I see a lot of people that are willing to declare a certain ammo ‘the best’ for various reasons, but until we run it through our own handgun, we’re skipping some vital trials. I bring this up for an important reason. The 9mm HP I run in my Glock 19 or the 4” double stack 2011 I made for myself isn’t going to cut it in a single stack pocket rocket like a Diamondback DB9. I currently run Cor-bon DPX copper solid hollow points in the bigger double stack rigs. I flew out with a buddy to South Dakota on a day trip and met Pete Pi Jr. and enjoyed his factory tour. He wanted me to try some of his ammo, and I did. I love it, so I use it still. It’s no more complex than that. If I’d have flown out to a different small ammo maker, I might have a propensity to run their brand instead. Either way, the performance is present I required and I liked it. Period.
Here’s the thing though… If you’ve even looked closely at the Cor-bon DPX it appears like you’re staring at a tiny ash tray. The hollow point is really big and really aggressive. In a forgiving chambering that’s short and stubby in ration of length and diameter, like the 9mm or 45 that works fine. Now add a nice wide and gently curved ramp to the barrel that is present in most double stack pistols and that ‘ash tray’ will slide right up a ramp and you’ll achieve battery. No problem. However, put that same uber aggressive HP in long thin configuration like 10mm and things are far less forgiving. You could have a few failures to feed.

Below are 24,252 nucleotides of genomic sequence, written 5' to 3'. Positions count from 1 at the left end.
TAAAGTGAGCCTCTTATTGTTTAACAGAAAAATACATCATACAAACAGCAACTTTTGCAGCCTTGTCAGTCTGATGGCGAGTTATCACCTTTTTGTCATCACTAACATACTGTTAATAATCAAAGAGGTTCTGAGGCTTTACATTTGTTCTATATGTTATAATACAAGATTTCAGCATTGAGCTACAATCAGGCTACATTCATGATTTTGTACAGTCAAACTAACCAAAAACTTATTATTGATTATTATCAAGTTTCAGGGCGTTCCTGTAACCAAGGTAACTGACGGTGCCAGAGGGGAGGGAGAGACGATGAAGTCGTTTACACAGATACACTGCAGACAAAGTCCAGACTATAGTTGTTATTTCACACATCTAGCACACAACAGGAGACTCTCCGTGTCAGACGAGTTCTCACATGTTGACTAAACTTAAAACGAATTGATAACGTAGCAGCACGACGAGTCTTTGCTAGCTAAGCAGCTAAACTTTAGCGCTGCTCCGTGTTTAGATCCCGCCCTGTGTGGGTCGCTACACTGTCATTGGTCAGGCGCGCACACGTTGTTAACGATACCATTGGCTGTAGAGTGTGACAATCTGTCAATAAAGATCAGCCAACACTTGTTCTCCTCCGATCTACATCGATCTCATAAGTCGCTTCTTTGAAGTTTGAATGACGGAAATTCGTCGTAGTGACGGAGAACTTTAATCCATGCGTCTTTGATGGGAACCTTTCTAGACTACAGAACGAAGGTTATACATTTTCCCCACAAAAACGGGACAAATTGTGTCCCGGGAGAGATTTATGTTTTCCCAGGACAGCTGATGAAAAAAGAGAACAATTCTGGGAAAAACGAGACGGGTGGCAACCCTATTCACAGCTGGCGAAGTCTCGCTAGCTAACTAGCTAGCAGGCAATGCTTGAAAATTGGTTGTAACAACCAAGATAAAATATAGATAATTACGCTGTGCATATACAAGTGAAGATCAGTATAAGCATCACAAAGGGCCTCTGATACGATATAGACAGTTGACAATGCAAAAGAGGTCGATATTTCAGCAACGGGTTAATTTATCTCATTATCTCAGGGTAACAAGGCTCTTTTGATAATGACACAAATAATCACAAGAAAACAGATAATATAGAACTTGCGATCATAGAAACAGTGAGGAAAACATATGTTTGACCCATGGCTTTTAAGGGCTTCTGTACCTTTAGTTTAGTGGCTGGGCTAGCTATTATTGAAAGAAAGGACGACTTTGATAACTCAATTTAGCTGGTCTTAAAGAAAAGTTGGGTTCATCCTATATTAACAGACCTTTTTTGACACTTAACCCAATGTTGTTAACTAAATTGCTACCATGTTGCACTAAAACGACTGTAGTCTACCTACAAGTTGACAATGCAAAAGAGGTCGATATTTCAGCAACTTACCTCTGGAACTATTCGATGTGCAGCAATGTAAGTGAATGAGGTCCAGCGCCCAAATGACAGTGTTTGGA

If we go back to the venerable 9mm and place the ash tray bullet in a single stack pistol and expect it to ride up a narrow tiny feed ramp, we could have a problem. Now what? Well, you could try a different HP like the Hornady Critical Defense. The Hornady FTX bullet they use in that ammo model is less aggressive, has more taper around the bullet ogive and is more narrowed towards the meplat, or tip, of the bullet. Hornady goes a step further and adds a tiny polymer tip. This keeps debris out, but is also supposed to facilitate the beginning of expansion they intend to achieve in terminal ballistics. I find they manage to zip right up the ramps of small handguns with no issue. You can obviously find a fix for whatever concern you have, but it assumes you’ve tried it at the range in order to know for sure. We tend to skip that. Too often we’ll mess around over $4 difference in a box of carry ammo that we’ll use over the course of a year. Think about that. Are we seriously going to quibble over less than $.50 a month on a box of ammo designed to save our own skins? Keep this in perspective people.